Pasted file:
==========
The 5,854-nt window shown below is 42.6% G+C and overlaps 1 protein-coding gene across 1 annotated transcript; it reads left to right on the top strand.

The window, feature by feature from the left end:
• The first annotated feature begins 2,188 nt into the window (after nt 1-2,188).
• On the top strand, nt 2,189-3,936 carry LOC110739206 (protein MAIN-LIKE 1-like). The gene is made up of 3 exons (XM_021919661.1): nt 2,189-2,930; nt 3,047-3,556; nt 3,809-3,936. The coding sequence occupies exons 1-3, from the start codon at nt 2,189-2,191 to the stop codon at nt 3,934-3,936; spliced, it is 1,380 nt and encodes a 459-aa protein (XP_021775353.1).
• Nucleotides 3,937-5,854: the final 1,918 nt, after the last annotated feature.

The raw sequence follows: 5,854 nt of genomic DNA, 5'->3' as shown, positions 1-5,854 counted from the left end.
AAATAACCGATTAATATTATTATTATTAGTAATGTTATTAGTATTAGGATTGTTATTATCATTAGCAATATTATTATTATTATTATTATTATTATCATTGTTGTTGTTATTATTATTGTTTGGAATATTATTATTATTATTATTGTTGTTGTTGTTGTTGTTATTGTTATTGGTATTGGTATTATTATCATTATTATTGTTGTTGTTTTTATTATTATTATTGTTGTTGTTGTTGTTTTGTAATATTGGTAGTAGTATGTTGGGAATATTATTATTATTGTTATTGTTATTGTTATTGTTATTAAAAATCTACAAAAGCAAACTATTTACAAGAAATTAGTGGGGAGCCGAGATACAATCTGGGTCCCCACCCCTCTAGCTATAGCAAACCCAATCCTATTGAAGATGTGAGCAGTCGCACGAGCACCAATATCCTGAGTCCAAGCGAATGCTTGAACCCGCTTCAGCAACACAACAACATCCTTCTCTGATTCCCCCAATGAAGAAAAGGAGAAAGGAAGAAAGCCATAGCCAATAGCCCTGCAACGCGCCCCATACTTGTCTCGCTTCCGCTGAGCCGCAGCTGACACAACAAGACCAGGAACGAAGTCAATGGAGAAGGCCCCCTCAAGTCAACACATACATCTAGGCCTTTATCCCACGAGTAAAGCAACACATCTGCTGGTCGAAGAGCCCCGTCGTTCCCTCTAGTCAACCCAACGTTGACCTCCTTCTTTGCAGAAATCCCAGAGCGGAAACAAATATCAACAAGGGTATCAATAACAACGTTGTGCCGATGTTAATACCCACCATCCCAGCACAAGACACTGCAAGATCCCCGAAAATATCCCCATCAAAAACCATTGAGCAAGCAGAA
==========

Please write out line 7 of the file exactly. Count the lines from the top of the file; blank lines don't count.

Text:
AAATAACCGATTAATATTATTATTATTAGTAATGTTATTAGTATTAGGATTGTTATTATCATTAGCAATATTATTATTATTATTATTATTATTATCATTGTTGTTGTTATTATTATTGTTTGGAATATTATTATTATTATTATTGTTGTTGTTGTTGTTGTTATTGTTATTGGTATTGGTATTATTATCATTATTATTGTTGTTGTTTTTATTATTATTATTGTTGTTGTTGTTGTTTTGTAATATTGGTAGTAGTATGTTGGGAATATTATTATTATTGTTATTGTTATTGTTATTGTTATTAAAAATCTACAAAAGCAAACTATTTACAAGAAATTAGTGGGGAGCCGAGATACAATCTGGGTCCCCACCCCTCTAGCTATAGCAAACCCAATCCTATTGAAGATGTGAGCAGTCGCACGAGCACCAATATCCTGAGTCCAAGCGAATGCTTGAACCCGCTTCAGCAACACAACAACATCCTTCTCTGATTCCCCCAATGAAGAAAAGGAGAAAGGAAGAAAGCCATAGCCAATAGCCCTGCAACGCGCCCCATACTTGTCTCGCTTCCGCTGAGCCGCAGCTGACACAACAAGACCAGGAACGAAGTCAATGGAGAAGGCCCCCTCAAGTCAACACATACATCTAGGCCTTTATCCCACGAGTAAAGCAACACATCTGCTGGTCGAAGAGCCCCGTCGTTCCCTCTAGTCAACCCAACGTTGACCTCCTTCTTTGCAGAAATCCCAGAGCGGAAACAAATATCAACAAGGGTATCAATAACAACGTTGTGCCGATGTTAATACCCACCATCCCAGCACAAGACACTGCAAGATCCCCGAAAATATCCCCATCAAAAACCATTGAGCAAGCAGAA